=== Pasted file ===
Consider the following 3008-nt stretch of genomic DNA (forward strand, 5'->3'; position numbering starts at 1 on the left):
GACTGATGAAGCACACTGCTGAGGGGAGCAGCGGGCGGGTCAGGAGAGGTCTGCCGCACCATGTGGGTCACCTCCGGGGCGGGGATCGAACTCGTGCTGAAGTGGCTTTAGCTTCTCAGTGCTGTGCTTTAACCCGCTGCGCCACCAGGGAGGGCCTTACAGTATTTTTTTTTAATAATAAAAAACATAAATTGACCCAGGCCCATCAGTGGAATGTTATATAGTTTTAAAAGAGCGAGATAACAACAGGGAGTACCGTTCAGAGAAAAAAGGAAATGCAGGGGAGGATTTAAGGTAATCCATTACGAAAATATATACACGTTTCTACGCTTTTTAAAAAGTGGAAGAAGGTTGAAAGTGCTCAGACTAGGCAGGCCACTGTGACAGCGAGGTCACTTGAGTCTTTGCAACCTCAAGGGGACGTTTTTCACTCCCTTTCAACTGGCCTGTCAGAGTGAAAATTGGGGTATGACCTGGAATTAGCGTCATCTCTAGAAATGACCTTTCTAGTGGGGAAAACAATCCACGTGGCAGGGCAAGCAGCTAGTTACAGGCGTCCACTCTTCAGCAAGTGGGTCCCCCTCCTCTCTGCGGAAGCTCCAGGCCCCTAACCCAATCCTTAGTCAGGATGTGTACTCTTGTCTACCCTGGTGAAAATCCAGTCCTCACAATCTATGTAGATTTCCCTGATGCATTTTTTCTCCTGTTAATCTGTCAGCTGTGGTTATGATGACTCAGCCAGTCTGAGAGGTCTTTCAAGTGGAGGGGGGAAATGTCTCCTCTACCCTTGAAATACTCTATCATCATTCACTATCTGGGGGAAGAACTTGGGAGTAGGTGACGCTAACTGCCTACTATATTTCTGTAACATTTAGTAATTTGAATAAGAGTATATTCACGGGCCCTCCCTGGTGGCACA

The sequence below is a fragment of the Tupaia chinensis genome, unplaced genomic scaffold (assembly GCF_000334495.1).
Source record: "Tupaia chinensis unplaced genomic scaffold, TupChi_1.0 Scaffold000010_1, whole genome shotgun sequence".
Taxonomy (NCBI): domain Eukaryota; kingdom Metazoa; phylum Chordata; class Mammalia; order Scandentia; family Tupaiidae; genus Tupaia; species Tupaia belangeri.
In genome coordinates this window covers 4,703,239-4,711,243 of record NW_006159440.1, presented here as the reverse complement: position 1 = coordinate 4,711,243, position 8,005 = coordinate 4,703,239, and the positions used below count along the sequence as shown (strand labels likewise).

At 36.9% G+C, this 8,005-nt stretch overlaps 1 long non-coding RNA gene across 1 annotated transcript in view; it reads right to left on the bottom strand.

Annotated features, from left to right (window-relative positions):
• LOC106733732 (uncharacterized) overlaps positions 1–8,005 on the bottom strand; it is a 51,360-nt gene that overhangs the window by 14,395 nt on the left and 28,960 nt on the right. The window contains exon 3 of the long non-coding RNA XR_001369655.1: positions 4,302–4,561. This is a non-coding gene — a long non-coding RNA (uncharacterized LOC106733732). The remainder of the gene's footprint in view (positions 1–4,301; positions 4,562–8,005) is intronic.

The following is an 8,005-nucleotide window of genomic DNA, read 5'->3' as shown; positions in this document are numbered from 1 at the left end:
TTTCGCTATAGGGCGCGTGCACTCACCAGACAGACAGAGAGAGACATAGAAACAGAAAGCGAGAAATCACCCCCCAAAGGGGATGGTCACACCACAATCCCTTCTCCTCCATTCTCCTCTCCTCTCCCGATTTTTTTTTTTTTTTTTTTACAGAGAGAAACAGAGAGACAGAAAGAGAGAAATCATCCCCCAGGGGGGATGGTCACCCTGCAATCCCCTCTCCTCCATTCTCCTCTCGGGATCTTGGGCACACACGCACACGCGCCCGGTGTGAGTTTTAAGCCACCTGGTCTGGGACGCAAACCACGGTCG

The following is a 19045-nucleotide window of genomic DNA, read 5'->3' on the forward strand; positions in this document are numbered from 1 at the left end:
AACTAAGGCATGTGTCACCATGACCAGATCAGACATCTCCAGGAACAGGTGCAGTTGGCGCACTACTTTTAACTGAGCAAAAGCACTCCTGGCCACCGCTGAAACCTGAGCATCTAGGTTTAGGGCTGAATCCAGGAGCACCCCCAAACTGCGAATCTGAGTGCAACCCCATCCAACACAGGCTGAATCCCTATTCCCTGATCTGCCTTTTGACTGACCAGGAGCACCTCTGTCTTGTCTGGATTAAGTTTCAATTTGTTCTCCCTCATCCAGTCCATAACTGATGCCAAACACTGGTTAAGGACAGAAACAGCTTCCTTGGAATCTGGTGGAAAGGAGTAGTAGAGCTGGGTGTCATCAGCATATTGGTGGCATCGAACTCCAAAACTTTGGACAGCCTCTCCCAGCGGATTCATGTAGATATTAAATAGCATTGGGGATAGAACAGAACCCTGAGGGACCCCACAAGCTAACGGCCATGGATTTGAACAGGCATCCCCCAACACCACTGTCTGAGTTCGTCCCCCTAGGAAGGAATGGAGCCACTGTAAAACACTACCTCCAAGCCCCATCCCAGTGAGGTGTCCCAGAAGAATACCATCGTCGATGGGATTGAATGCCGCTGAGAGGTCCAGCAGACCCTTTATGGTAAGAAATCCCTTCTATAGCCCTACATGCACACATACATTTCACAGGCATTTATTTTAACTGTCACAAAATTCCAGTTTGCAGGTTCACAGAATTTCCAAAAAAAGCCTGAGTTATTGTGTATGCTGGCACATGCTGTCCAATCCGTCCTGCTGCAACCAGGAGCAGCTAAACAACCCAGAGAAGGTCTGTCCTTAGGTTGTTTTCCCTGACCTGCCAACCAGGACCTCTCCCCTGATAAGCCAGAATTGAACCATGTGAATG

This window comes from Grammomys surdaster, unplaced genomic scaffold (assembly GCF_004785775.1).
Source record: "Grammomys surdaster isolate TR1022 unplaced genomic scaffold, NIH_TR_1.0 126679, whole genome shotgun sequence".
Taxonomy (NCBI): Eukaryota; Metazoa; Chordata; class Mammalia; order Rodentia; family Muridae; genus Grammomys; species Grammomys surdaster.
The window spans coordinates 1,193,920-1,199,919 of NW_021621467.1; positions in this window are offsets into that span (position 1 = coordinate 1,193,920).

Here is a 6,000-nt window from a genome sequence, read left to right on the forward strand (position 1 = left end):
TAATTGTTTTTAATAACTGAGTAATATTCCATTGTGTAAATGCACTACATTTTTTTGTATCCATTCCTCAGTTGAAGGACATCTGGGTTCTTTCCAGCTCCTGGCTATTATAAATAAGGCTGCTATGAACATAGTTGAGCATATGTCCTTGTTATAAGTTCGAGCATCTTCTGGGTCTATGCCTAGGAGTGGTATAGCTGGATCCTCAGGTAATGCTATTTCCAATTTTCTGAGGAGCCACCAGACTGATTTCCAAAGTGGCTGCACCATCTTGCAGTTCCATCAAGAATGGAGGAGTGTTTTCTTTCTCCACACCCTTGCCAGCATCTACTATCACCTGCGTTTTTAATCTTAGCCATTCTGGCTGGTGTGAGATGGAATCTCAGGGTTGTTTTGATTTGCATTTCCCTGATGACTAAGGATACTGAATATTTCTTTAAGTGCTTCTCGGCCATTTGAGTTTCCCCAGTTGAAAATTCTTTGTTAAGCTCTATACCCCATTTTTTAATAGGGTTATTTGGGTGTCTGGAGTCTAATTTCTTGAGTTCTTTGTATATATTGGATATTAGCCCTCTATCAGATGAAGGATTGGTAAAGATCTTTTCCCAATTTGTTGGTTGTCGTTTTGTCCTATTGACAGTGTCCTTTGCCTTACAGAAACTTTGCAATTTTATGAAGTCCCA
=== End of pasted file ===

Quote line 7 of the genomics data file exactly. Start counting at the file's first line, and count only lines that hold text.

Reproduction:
At 36.9% G+C, this 8,005-nt stretch overlaps 1 long non-coding RNA gene across 1 annotated transcript in view; it reads right to left on the bottom strand.